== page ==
My son and I were driving home in a thunderstorm on Monday evening. Lightning lit up the sky, and he whimpered from his car seat behind me. Then he stopped. “Mama, if the lightning made a fire, they can put it out,” he said. As we inched along in a glow of red brake lights ahead of us, my son began to tell me about firefighters and cooperation and teamwork. We had just seen a screening of Planes: Fire and Rescue, and I was genuinely thrilled to hear how many lessons from the film had resonated with him.
I know it isn’t up to a film studio to pass out life lessons to my kid, but being able to have more than action figures and fart jokes in a PG-rated movie is refreshing. W is at an age where he parrots every line of dialogue in a film or show that sounds even remotely zany. I’d be thrilled if he parroted a touch of old-school decorum.
The fast-paced Planes sequel brings us the return of Dusty Crophopper, the crop-dusting plane who became a famous racer in the original film. The movie starts with fantastic action, reminding us what a wonderful ace flyer Dusty is. I won’t spoil what leads up to it, but Dusty is presented with an opportunity to train to become a volunteer firefighter. He takes off to Piston Peak, a stunningly animated locale reminiscent of Yosemite.
At Piston Peak we are introduced to all new characters: Blade Ranger, Lil’ Dipper, Windlifter, Maru, and several Smokejumpers with large personalities. I instantly fell in love with the wise-cracking and pragmatic Maru, the mechanic tug who keeps the team of firefighting planes and jumpers in top form.
My son picked up on how Dusty charged into Piston Peak without listening to Blade Ranger’s rules or instructions. I can plead with W to use his listening ears, but having him see a character not use his and then face a pretty intense consequence was a big deal. The moment has now become something in my mom tool belt of stories to pull from should I ever need to remind him again, “listening ears!”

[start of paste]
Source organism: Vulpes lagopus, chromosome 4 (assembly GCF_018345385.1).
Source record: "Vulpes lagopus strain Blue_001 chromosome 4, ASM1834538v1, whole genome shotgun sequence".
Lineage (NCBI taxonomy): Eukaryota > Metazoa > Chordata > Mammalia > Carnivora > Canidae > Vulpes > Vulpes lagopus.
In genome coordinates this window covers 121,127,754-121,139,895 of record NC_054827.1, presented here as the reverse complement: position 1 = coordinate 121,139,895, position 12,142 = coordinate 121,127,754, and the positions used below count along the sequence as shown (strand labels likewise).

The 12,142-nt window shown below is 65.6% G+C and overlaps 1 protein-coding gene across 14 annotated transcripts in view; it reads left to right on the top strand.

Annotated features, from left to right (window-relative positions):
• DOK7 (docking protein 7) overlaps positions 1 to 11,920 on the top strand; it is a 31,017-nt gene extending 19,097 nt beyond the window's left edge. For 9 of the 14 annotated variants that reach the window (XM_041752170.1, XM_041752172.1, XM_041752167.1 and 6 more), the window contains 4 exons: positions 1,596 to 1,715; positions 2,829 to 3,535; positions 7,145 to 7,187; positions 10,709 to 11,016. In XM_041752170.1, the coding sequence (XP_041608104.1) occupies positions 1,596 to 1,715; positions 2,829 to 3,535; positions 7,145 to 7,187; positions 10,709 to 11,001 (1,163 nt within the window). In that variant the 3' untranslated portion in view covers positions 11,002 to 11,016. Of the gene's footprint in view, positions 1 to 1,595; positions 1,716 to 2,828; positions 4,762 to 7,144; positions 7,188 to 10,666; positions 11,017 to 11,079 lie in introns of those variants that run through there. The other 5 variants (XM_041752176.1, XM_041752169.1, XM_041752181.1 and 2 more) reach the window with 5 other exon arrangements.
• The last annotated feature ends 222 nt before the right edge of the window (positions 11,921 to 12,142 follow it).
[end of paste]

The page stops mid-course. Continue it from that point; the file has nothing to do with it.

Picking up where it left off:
Other elements of the film that resonated with my son surprised me. There are several fires in the film (no surprise there), and the theme of teamwork really grew to match the size of the escalating fires. Later in the film, when one character very boldly does not work with the team,it is like a record scratch to harmony. W told me later he was so upset at the character for not cooperating. We have now discussed not only how we could talk to a friend if that ever happened (sympathy), but also why someone might not cooperate (empathy).
Watching a film with our kids can be an occasion to hone in on access points. We have a shared experience of laughing or flinching or marveling in the dark at the big screen. The plot and story lines can be picked apart and placed directly into our own lives to help explain moments that may be murky. “Remember when we watched the movie where something kind of like this happened?” can be the beginning of the perfect thing to say in a hard moment.
Beyond all of these unexpected opportunities for great conversation with my kid, I also appreciated the lengths the writers of Planes: Fire and Rescue went to with tipping the hat to parents. Sprinkled throughout the film are jokes and clever moments floating just above the children’s heads. There is even a hilarious tribute to a TV show most of us in our generation grew up watching (I’ll let you discover that one on your own!).
3 things to keep in mind when you go to watch Planes: Fire and Rescue
• If you have the opportunity to see the film in 3-D, DO IT!
• One of the tag lines for the film is, “When others fly out, heroes fly in.” The film is dedicated to firefighters, and there are very real messages about fire safety sprinkled throughout it. Be prepared to answer some questions about how fires spread and water pressure after the film.
• Make sure to stay for the closing credits; there are some great gems in there!